UNC Basketball: 5 freshman that would have started for other programs

SYRACUSE, NY - MARCH 27: Marvin Williams
SYRACUSE, NY - MARCH 27: Marvin Williams /
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CHAPEL HILL, NC – MARCH 6: Marvin Williams
CHAPEL HILL, NC – MARCH 6: Marvin Williams /

Marvin Williams

Marvin Williams had one of the best freshman seasons in the history of North Carolina basketball, and he didn’t start a single game.

The 6-foot-9, 225-pound power forward joined a North Carolina team that already boasted the talented trio of Raymond Felton, Rashad McCants and Sean May. Also on board were senior mainstays Jawad Williams and Jackie Manual, two players who had suffered through the Tar Heels’ 8-20 season three years prior.

Williams and fellow five-star prospect J.R. Smith headlined Roy Williams’ first recruiting class at North Carolina. Williams, by himself, was a highly anticipated five-star prospect that was seen as a player who would add depth and talent to an already star-studded front court. Smith was a bonus, really, adding elite-level shooting and slashing to a back court that was led by former McDonald’s All-Americans Felton and McCants.

Smith eventually chose to forgo college, opting to enter his name into the 2004 NBA Draft. That left Williams and top-100 point guard Quentin Thomas as the Tar Heels’ two-man recruiting class.

North Carolina fans were disappointed, watching a top-10 recruit of Smith’s caliber never play a single game in Carolina blue. However, it seems to have worked out well for all parties concerned.

Smith would go on to have a solid NBA career that still carries on today. Williams played one season of college ball before doing the same. And even Thomas did alright for himself, playing basketball at UNC for four years before graduating in 2008 with a national championship on his resume.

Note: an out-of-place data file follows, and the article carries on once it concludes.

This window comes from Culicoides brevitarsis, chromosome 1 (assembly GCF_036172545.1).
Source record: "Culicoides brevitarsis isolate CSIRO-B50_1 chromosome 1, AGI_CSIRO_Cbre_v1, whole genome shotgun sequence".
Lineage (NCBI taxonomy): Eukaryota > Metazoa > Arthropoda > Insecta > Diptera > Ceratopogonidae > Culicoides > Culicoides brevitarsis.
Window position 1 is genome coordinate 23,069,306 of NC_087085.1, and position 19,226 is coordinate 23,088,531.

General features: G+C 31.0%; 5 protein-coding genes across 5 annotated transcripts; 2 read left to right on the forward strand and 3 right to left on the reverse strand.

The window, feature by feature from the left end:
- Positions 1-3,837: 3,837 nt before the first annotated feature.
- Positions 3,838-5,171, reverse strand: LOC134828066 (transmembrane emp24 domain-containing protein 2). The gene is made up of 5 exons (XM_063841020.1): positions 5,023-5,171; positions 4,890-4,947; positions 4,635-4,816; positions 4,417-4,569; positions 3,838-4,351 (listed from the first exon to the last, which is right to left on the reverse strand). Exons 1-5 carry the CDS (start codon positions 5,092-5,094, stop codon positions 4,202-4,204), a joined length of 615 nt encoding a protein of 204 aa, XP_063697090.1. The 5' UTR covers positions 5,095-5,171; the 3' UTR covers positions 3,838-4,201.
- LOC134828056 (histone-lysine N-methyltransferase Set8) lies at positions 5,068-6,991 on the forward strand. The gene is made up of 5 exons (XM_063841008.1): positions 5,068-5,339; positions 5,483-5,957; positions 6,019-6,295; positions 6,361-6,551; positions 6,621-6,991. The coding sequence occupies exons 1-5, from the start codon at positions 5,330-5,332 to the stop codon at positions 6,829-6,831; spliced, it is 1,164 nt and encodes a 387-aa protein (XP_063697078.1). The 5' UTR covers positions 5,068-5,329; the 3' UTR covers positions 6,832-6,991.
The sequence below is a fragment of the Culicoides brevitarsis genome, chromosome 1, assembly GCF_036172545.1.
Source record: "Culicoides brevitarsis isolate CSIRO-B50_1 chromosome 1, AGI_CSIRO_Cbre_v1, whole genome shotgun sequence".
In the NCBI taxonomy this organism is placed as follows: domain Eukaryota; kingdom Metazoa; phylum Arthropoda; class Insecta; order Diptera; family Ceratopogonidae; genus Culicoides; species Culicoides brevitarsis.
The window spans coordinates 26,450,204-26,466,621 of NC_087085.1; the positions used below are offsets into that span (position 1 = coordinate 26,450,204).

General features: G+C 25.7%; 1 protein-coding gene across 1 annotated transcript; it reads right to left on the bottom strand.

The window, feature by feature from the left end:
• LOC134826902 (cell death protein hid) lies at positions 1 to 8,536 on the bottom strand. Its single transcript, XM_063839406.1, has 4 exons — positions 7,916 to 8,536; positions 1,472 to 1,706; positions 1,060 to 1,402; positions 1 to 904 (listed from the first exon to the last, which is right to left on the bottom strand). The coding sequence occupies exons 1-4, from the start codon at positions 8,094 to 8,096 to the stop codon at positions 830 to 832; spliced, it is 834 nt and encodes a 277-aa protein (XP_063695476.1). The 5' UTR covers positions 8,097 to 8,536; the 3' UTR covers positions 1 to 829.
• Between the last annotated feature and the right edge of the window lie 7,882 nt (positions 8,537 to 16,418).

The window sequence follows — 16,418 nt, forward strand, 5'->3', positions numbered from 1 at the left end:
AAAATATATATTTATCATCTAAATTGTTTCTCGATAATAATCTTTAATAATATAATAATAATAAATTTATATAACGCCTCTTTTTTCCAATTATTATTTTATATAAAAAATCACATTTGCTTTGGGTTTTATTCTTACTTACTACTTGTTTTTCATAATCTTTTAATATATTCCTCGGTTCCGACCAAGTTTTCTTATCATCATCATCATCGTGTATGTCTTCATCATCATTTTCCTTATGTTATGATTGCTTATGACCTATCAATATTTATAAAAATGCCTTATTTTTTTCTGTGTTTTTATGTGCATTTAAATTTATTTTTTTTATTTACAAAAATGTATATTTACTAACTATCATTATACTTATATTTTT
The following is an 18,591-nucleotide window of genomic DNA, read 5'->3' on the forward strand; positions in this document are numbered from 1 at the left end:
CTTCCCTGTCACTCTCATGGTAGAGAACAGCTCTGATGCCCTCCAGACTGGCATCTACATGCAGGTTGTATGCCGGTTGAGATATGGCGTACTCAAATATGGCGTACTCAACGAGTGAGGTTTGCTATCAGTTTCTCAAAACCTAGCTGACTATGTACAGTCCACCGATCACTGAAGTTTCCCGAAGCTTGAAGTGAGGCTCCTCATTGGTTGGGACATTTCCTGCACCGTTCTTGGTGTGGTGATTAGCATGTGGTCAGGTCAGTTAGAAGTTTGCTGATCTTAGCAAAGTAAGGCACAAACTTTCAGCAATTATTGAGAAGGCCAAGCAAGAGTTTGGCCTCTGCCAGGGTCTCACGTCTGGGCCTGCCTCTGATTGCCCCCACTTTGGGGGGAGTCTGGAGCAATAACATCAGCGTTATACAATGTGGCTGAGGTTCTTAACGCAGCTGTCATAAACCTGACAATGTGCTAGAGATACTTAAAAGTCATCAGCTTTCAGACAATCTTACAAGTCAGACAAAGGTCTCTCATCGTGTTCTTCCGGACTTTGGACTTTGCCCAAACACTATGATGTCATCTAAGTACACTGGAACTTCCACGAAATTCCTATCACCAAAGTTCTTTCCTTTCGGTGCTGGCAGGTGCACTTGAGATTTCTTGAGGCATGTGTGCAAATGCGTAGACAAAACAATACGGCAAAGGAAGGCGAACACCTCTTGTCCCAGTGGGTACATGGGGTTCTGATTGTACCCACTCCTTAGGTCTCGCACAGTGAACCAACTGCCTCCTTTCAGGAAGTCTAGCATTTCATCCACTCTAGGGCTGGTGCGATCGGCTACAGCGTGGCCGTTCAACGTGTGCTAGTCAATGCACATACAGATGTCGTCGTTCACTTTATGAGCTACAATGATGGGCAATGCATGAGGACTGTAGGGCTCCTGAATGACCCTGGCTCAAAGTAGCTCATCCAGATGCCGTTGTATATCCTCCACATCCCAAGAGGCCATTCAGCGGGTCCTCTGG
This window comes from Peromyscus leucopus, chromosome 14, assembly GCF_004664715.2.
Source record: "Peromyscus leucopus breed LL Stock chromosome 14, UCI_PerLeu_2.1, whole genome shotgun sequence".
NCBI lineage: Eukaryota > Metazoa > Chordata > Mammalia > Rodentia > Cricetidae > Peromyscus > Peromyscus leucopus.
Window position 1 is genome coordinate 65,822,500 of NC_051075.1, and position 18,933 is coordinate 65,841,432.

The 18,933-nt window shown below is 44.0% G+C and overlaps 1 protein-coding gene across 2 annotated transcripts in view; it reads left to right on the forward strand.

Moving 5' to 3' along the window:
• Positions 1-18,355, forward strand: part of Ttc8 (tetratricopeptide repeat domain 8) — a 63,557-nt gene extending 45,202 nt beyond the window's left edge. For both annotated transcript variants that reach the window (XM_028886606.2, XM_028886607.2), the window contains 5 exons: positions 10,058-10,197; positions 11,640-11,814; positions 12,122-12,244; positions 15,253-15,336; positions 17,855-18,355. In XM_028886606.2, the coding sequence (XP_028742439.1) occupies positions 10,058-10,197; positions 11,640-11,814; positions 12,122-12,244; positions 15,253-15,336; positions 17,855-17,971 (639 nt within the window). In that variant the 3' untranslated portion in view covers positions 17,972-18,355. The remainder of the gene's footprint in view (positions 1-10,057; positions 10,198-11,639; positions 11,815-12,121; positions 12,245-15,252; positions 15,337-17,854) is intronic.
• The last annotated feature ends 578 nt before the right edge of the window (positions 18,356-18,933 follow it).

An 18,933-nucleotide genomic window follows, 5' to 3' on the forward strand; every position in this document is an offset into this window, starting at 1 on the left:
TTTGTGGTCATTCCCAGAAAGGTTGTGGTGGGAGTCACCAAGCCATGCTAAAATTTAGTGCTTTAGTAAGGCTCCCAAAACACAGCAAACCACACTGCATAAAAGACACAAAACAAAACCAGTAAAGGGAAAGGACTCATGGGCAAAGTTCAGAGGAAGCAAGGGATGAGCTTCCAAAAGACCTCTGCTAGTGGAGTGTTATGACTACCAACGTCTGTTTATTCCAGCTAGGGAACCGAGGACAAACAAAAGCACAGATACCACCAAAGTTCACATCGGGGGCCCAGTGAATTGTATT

Williams, in particular, though, has stood out in the memory of fans ever since. Maybe no memory is more vivid than his game-winning shot and free throw against Duke that helped the Tar Heels win the 2005 ACC regular season championship outright.

In his lone season at North Carolina, Williams came off the bench in each of the 36 games he played. He was always the first man off Roy Williams’ bench, and logged better than 22 minutes per game. In that time, he played some of the most efficient basketball, particularly for a freshman, in the entire nation.

Williams averaged 11.3 points per game on better than 50 percent shooting. Combine that with the fact that he hit 43.2 percent of his three-point attempts and nearly 85 percent of his free throws, and it makes the numbers all the more impressive. He also recorded 6.6 rebounds and 1.1 steals per game in giving the Tar Heels the boost that they needed to get over the hump.

North Carolina would go on to win the 2005 NCAA Tournament title, knocking off a one-loss Illinois team that seemed nearly unbeatable through much of the season.

Williams was subsequently named Freshman of the Year and selected second overall in the 2005 NBA Draft. It was with the Atlanta Hawks that Williams would make his first start since graduating high school.